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Entertainment & Arts

Not Just for Kids: ‘Playground: The Mostly True Story of a Former Bully’ by 50 Cent

Playground

The Mostly True Story of a Former Bully

50 Cent with Laura Moser

Razorbill: 242 pp., $18.99, ages 12 and up

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The boy who grew up to be the gangster-rap superstar 50 Cent has been more than open about his troubled youth. Raised by a single mother, who dealt cocaine and was murdered when he was just 12, 50 Cent started dealing drugs and carrying guns in middle school.

But that isn’t the story he tells in his young-adult debut, “Playground: The Mostly True Story of a Former Bully.” The fictional account of a 13-year-old’s descent into bullydom is loosely based on 50 Cent’s personal experience, only softened. Incorporating enough urban grit to be believable but otherwise smoothing off the rough edges of inner-city teendom to appeal to a young and mainstream audience, 50 Cent mines the situational psychology of a child who resorts to intimidation and violence.

As a genre, young adult fiction is teeming with “issues,” but few are as topical as bullying, which many health professionals now view as an epidemic. Part of the solution to any epidemic is understanding it. And in that regard, 50 Cent is doing a great service to readers by leveraging his from-the-streets credibility and experience as a bully to explore how it can happen.

The 36-year-old rap artist has sold more than 22 million albums and earned 12 Grammy nominations, but as he notes in the book’s introduction, “not everything I’ve done in my life has been role-model material. I’ve been on the wrong side of the law. I’ve been in violent situations. I’ve also been a bully. I know how a person gets to be like that. That’s why I wanted to tell this story: To show a kid who’s become a bully — how and why that happened, and whether or not he can move past it.”

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Like his music, which draws upon 50 Cent’s rise from the streets, “Playground” also derives from experiences in his childhood and adolescence with an emotionally driven lead character named Butterball. So called because of his weight, Butterball is a seventh-grader whose parents split up a couple of years earlier, forcing him to divide his time between his dad’s place in New York and his mom’s apartment in the Long Island suburb where he goes to junior high. Told from Butterball’s perspective, the story opens in a psychologist’s office, where the overweight teen is sent twice a week to talk about why he smashed the face of a classmate with a sock full of D batteries.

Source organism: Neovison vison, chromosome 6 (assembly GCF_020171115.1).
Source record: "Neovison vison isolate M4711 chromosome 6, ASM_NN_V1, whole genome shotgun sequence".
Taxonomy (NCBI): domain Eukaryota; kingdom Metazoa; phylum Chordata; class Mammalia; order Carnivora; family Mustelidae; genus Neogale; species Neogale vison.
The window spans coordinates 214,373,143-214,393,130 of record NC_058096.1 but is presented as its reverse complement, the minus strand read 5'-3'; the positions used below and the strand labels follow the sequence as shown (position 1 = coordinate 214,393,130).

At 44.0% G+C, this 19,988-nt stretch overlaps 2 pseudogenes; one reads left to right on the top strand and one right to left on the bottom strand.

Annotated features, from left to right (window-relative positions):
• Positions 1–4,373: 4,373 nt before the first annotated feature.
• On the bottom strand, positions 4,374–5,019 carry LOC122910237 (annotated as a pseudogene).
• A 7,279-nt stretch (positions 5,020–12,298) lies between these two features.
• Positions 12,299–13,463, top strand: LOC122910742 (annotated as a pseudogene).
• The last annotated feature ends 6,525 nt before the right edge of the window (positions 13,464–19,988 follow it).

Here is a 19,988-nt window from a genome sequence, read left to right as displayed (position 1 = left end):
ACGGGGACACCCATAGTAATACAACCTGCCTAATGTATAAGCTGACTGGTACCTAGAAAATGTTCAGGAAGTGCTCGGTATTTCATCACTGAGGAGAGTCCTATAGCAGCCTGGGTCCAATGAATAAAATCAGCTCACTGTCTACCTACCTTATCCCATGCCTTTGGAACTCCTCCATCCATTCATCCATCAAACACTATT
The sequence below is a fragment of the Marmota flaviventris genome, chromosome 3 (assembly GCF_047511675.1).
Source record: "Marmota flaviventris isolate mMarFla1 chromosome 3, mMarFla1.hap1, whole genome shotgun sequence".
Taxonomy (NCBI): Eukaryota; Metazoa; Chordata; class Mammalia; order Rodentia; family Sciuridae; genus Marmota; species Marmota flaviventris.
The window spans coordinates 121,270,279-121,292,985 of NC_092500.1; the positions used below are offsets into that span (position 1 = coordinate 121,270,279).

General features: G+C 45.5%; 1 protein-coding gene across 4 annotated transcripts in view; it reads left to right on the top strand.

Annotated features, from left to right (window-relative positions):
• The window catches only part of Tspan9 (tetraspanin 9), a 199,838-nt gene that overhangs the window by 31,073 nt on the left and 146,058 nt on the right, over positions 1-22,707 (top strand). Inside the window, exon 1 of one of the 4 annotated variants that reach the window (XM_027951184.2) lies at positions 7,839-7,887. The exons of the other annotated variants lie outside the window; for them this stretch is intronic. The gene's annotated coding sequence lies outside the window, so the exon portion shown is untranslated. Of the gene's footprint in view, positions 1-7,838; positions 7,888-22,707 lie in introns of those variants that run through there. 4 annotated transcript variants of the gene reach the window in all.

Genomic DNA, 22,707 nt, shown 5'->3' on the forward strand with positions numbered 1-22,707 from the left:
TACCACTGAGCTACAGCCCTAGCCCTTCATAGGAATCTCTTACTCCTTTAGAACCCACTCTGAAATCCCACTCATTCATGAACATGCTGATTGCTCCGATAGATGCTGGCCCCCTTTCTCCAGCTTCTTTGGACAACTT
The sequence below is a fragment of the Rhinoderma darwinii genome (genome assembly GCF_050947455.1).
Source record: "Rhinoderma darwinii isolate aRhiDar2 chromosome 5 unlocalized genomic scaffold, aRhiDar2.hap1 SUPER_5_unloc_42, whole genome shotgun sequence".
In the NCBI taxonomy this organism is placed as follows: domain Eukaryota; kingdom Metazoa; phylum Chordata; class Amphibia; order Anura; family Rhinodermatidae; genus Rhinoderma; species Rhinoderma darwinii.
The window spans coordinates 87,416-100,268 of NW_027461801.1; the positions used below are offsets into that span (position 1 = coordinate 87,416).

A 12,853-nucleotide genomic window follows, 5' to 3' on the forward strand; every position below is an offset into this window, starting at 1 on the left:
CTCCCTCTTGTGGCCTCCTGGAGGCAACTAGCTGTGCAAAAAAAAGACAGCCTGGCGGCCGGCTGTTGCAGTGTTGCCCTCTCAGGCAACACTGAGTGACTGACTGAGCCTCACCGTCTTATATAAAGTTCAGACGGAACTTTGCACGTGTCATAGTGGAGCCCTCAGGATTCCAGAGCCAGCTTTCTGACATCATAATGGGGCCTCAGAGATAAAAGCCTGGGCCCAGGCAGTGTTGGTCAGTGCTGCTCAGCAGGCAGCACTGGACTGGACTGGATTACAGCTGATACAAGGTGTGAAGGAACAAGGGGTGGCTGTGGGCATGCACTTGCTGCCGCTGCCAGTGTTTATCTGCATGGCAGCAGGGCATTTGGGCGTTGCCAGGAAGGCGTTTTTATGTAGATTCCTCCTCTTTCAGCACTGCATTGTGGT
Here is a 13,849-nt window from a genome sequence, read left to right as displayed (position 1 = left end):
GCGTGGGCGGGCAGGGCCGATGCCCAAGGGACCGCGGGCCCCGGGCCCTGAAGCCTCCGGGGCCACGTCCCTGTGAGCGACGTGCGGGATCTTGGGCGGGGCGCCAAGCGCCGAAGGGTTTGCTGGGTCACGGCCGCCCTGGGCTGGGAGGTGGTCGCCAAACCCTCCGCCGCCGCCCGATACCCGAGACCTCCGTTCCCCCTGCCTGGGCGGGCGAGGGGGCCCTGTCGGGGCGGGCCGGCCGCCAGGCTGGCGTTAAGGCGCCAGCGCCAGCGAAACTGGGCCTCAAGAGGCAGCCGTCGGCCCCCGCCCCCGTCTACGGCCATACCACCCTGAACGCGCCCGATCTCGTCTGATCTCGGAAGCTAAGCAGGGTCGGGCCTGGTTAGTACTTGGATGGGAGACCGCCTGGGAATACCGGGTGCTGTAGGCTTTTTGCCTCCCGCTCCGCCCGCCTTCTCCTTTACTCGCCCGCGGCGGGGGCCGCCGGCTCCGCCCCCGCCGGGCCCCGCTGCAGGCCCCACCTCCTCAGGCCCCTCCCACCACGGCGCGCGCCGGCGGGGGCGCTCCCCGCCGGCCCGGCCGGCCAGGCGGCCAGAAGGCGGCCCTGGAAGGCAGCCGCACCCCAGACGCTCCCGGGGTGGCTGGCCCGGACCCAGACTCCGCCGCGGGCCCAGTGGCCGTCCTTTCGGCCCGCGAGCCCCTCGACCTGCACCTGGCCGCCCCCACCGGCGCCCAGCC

His voice is slang-y, profane, defensive. His attitude is condescending toward authority and remorseless as an aggressor. In therapy, Butterball thinks the doctor is “stupid,” “skinny” and has “zero taste.” Beating up the boy he once considered a friend felt good, he admitted. It was the rare time he’d felt respect from his peers — or gotten much attention from his parents.

His mom works double time as an orderly and is also going to nursing school. His dad makes more time for his girlfriends than for his son. These details are casually dropped into the narrative as a backdrop to the action, which has Butterball progressing through his days like so many other disenfranchised teens. School isn’t for learning so much as escaping what’s happening at home. He goes through the motions of his days without any real effort or learning or connections.

There is, of course, the out-of-reach love interest, but there aren’t any real friends. Instead of facing that sad reality, Butterball eats lunch in the handicapped stall of the boys’ bathroom. His only aspiration is a new pair of $300 cobalt-blue sneakers.

“In some jack way, I was kinda relieved” he admits after a few weeks of seeing his therapist.

The therapeutic narrative of “Playground” is somewhat cliche, but it serves its purpose. Butterball’s therapy offers insight into a behavior that few bullies, or their victims, understand. And it shows a path forward that is proactive and redemptive. While few bullies will grow up to be anywhere near as successful as 50 Cent, “Playground,” at least, offers hope.

susan.carpenter@latimes.com


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